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If a significant world power such as the US or Britain left the UN, what repercussions would it have and could the country still function? What impacts would it have on trade, laws, relations etc?

PS: I know that Taiwan, Kosovo and Palestine are not in the UN but my question focuses on the process of leaving the UN especially for a large nation.

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    I think it is worth differentiating between large nations that are or are not permanent members of the security council as their veto power is certainly of significance. So while the two examples you list (US, UK) are on the SC other "large nations" (though they might not be conceived as major powers) are not. – Ghanima Jun 3 '17 at 11:05
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    I'm afraid this is opinion based. No one can tell because it has never happened. "Still function" sounds very subjective. Maybe you could focus on what treaties would need to be changed/left to leave the UN, which is probably factually answerable. – user9389 Jun 3 '17 at 12:51
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There in no provision in the UN Charter for withdrawal. Although there is a provision for expulsion (see Chapter 2 Article 6), if the security council says so. This was a deliberate omission because as Nations Encyclopedia says:

The majority feeling at the San Francisco Conference was that provisions for withdrawal would be contrary to the principle of universality and might provide a loophole for members seeking to evade their obligations under the Charter.

Basically in 1933, Japan walked straight out of the League of Nations after the League accepted the Lytton Report, and the people setting up the United Nations didn't want people to be able to use withdrawal as a form of blackmail to force the UN to do something or to shirk their obligations.


There is however a case of (relatively) large nation trying to leave the UN. In 1965 during a conflict between Malaysia and Indonesia. President Sukarno of Indonesia threatened to leave the UN if they let Malaysia join the Security Council. Which they did:

On 20 January 1965 First Deputy Prime Minister and concurrently Minister of Foreign Affairs Subandrio addressed a letter to the Secretary General explaining further the reasons for Indonesian withdrawal from the United Nations by stating among others that Malaysia was rejected by two of three signatories to the Manila Agreement and was merely a tool of the British neo-colonialism and pushed by manipulations and pressures of colonial powers to occupy a seat in the Security Council and questioned Malaysia’s ability to contribute towards the maintenance of peace and security in the world. He assured that Indonesia still upholds the lofty principle of international co-operation enshrined in the U.N. Charter while not being a member of the United Nations itself. He further stated that Indonesia decided at this stage and under the present circumstances to withdraw from the United Nations and also from the specialized agencies such as FAO, UNICEF and UNESCO. He informed that due to technical reasons the Indonesian Permanent Mission would only be closed on 1 March 1965.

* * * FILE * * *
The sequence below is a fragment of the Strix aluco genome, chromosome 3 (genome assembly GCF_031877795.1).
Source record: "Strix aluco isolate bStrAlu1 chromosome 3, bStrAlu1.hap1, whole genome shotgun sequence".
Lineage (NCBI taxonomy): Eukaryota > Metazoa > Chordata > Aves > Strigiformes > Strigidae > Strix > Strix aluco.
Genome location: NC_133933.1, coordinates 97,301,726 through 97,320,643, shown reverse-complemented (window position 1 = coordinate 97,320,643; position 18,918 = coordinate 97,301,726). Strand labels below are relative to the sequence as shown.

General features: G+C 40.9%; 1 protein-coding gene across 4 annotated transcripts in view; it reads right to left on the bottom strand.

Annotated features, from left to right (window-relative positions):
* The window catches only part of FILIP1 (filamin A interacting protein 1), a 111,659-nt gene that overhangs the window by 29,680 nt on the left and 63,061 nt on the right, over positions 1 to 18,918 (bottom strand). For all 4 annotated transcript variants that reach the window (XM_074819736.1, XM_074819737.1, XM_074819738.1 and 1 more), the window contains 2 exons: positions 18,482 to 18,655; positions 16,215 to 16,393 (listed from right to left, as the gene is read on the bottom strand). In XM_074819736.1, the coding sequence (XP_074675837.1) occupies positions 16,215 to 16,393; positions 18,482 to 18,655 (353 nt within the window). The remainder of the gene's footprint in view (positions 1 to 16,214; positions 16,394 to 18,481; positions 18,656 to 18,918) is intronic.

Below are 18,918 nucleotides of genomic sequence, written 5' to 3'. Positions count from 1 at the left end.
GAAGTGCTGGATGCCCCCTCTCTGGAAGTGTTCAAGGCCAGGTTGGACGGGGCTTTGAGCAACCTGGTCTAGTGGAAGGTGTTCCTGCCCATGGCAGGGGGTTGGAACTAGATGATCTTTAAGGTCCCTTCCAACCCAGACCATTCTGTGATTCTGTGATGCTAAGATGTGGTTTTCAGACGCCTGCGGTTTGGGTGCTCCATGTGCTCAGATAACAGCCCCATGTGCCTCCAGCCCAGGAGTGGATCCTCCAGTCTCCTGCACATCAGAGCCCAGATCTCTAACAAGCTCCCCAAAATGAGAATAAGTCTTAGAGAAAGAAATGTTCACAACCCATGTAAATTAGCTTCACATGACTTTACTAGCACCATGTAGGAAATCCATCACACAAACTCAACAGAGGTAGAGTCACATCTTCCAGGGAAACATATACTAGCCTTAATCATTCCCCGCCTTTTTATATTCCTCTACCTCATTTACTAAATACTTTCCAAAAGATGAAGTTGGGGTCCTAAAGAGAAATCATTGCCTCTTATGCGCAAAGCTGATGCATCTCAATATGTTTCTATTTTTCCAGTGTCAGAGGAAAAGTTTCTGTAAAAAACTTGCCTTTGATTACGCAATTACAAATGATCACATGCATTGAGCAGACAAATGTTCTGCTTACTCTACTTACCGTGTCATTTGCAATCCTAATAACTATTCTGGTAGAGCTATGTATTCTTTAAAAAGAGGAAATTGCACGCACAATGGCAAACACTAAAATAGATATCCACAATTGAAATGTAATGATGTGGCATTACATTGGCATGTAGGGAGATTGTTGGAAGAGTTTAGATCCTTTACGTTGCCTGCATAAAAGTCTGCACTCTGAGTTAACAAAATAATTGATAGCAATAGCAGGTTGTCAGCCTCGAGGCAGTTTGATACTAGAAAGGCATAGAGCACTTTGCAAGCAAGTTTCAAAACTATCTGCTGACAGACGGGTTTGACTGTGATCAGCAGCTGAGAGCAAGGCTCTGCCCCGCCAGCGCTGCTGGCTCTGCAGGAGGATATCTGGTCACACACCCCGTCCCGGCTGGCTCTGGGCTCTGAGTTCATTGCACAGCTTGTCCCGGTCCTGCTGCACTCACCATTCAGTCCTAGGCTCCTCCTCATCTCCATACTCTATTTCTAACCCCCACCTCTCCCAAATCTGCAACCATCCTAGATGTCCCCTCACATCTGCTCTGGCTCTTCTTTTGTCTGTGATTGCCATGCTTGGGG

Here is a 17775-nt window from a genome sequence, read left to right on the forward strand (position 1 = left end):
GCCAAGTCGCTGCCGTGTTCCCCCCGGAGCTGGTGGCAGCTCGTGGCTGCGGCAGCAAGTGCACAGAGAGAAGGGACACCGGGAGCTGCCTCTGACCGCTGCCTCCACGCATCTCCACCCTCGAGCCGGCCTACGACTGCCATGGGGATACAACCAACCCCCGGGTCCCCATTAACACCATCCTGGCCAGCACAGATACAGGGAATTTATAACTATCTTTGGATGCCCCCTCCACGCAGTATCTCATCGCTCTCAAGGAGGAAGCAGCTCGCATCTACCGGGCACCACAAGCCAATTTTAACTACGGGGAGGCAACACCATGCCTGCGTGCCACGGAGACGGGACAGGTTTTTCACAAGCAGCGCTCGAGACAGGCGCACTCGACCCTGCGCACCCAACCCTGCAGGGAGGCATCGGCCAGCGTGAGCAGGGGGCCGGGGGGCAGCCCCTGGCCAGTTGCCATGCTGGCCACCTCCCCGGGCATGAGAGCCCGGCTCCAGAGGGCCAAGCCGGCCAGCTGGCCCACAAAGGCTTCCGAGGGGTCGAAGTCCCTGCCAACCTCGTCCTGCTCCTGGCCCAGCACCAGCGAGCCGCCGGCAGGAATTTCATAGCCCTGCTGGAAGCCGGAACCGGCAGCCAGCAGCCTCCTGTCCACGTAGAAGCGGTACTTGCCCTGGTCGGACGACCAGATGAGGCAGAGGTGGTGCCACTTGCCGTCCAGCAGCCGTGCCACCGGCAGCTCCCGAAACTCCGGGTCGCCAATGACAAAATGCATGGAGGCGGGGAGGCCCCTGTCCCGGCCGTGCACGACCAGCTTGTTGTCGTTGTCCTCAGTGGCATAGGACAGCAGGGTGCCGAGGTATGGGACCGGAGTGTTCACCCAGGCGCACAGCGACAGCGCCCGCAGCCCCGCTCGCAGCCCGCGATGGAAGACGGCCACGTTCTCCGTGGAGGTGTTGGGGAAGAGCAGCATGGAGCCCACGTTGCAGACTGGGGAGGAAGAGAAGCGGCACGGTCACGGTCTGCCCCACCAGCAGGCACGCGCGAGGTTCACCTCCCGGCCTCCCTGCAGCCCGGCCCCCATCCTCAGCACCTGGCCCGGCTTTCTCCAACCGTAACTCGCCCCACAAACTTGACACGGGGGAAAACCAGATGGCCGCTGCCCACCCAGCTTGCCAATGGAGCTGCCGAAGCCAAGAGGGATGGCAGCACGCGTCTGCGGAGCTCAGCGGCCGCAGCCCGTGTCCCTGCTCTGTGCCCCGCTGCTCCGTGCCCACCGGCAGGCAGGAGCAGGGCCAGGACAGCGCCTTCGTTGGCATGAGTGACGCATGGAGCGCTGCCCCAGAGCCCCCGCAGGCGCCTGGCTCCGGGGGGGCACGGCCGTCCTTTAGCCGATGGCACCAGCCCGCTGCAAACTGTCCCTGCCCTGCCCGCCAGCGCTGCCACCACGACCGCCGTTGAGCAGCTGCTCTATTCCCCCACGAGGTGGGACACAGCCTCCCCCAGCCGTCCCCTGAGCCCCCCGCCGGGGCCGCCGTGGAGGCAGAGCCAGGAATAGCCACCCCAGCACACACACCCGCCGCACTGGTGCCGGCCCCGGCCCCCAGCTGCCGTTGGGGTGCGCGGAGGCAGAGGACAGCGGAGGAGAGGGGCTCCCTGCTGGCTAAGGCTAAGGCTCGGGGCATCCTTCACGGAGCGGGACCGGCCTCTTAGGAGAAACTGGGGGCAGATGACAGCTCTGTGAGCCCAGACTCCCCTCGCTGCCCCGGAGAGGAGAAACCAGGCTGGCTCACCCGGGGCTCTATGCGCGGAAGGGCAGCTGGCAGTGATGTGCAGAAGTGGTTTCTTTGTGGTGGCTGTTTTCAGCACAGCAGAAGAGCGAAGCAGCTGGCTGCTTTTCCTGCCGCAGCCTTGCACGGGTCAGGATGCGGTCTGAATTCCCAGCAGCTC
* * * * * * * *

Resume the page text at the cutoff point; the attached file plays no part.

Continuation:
However after a coup by General Suharto, the de facto new government of Indonesia sent a telegram in September 28 1966 informing them that

will resume full co-operation with the United Nations and to resume participation in it's activities


Although no other country has tried leaving the UN, their have been many proposals surrounding a US withdrawal, none of these proposals have gained widespread support however and no bill has such been passed.

To withdraw your countrys' sovereign government or national parliament would have to pass some law announcing a unilateral withdrawal of the UN

And yes theoretically a country could continue to function outside of the UN, and could continue to trade under World Trade Organisation rules. However they risk turning into a bit of an international pariah state, and they will greatly lose influence and relations on the world stage. It all depends on the circumstance of their withdrawal, and the UN could impose sanctions if they felt the need to.


It is worth mentioning that Palestine is not de facto a sovereign state (it has been occupied by Israel), and thus doesn't have the power to join the UN in the first place

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  • The statement about Taiwan being "de facto" not a sovereign state is incorrect. Taiwan's sovereignty is the subject of some dispute of course, but under all commonly accepted definitions of sovereignty Taiwan meets all criteria except being a member of the United Nations, which some definitions require. E.g. Taiwan has well-defined stable territory, foreign relations, its own military, permanent population, etc. In the context of the original question, saying Taiwan is not a sovereign state because it isn't in the UN would make the question pointless. – Readin Jun 6 '17 at 3:46
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The UN is pretty much a toothless tiger these days. Organizations like the WTO have more of an ability to actually impact nations. So I would wonder why a nation would want to withdraw from the UN, when they can just ignore the UN resolutions that they don't like - which is what most nations do. At best, the UN today is sort of a 'club of nations', another form of international communications. Doesn't make sense to pull out.

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  • For purposes of nationalism? – Charlie Jun 5 '17 at 20:33

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